[ 518 ] Quod taceri vis, prior ipse taceas: sin detecturus es, vide etiam atque etiam cui.
[ 518 ] What you wish kept quiet, first keep quiet about yourself, but if you are going to reveal it, consider repeatedly to whom you are going to reveal it.
[ 519 ] Nec mendax sis nec mordax.
[ 519 ] Do not be deceptive or caustic.
[ 520 ] Si mendacem te homines norint, nemo credet tibi, etiamsi affirmes verissima.
[ 520 ] If people know that you are deceptive, no one will believe you even if you state the purest truth.
[ 521 ] Contra si veracem, majorem habebit fidem nutus tuus, quam aliorum sanctissimum jusiurandum.
[ 521 ] On the other hand, if people know that you are honest, your word will command a greater confidence than the most sacred oath that others give.
[ 522 ] Miser is est qui id egit, unde extricare se non potest, nisi per mendacium.
[ 522 ] The one who has gotten himself into a situation that he can get out of only by lying is a sorry fellow.
[ 523 ] Ne expectes dum necessitates ad te suas familiaris amicus deferat; tu illas odorare, et iis ultro subvenias.
[ 523 ] Don't wait until a close friend tells you about his urgent needs; you get wind of them and help him on your own initiative.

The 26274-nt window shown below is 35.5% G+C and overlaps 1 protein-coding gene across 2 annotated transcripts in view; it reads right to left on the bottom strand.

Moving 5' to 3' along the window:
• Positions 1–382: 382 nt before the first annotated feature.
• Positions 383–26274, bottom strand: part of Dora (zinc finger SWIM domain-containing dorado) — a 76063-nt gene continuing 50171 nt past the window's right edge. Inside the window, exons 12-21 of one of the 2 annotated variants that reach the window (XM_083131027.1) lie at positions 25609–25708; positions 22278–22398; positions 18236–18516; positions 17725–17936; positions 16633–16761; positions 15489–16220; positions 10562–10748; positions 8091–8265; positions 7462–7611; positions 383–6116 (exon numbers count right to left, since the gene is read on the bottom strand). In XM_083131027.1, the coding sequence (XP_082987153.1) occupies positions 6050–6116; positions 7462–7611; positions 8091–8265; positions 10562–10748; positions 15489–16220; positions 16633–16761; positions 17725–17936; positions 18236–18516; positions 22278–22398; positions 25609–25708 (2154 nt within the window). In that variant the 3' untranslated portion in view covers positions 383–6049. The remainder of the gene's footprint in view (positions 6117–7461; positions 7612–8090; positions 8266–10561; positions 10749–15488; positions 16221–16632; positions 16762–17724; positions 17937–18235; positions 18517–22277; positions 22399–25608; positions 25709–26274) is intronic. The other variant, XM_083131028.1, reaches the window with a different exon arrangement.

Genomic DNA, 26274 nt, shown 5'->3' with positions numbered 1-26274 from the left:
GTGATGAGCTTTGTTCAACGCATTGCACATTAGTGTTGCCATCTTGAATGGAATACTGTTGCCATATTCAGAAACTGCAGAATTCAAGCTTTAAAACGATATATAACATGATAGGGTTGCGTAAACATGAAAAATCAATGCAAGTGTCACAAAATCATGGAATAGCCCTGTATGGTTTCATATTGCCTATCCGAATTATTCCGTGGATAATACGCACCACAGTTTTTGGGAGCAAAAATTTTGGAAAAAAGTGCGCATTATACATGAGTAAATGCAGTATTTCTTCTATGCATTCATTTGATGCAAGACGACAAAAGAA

[ 524 ] Parentem non amabis solum, sed secundum Deum unice venerabere.
[ 524 ] Do not only give love to your parent but the deepest respect, immediately after God.
[ 525 ] Crede te illi esse carum a quo amice reprehenderis. Nec unquam reprehensionem obesse puta vel inimici. Nam si vera objicit, ostendit quod emendemus: sin falsa, quod vitemus: ita semper vel meliores reddit , vel cautiores.
[ 525 ] Believe that you are dear to the one from whom you get a kind rebuke. And never think that rebuking is an obstacle even when it comes from an enemy. For if it raises valid objections, it is pointing out what we should correct; but if false, what we should avoid. Thus it always makes us better, or more careful.
[ 526 ] Esto in admittendis ad familiaritatem cunctantior: in retinendis semel admissis constantior.
[ 526 ] Be rather slow in taking others into your close confidence, and rather steadfast about keeping them once you've accepted them.
[ 527 ] Ex bestiis exitiabilis maxime inter feras, Invidia; inter mansuetas, Adulatio.
[ 527 ] With respect to the animals, the especially deadly thing among the wild ones is jealousy; among the tame ones, flattery.
[ 528 ] Si reprehendi fers aegre, reprehendenda ne feceris.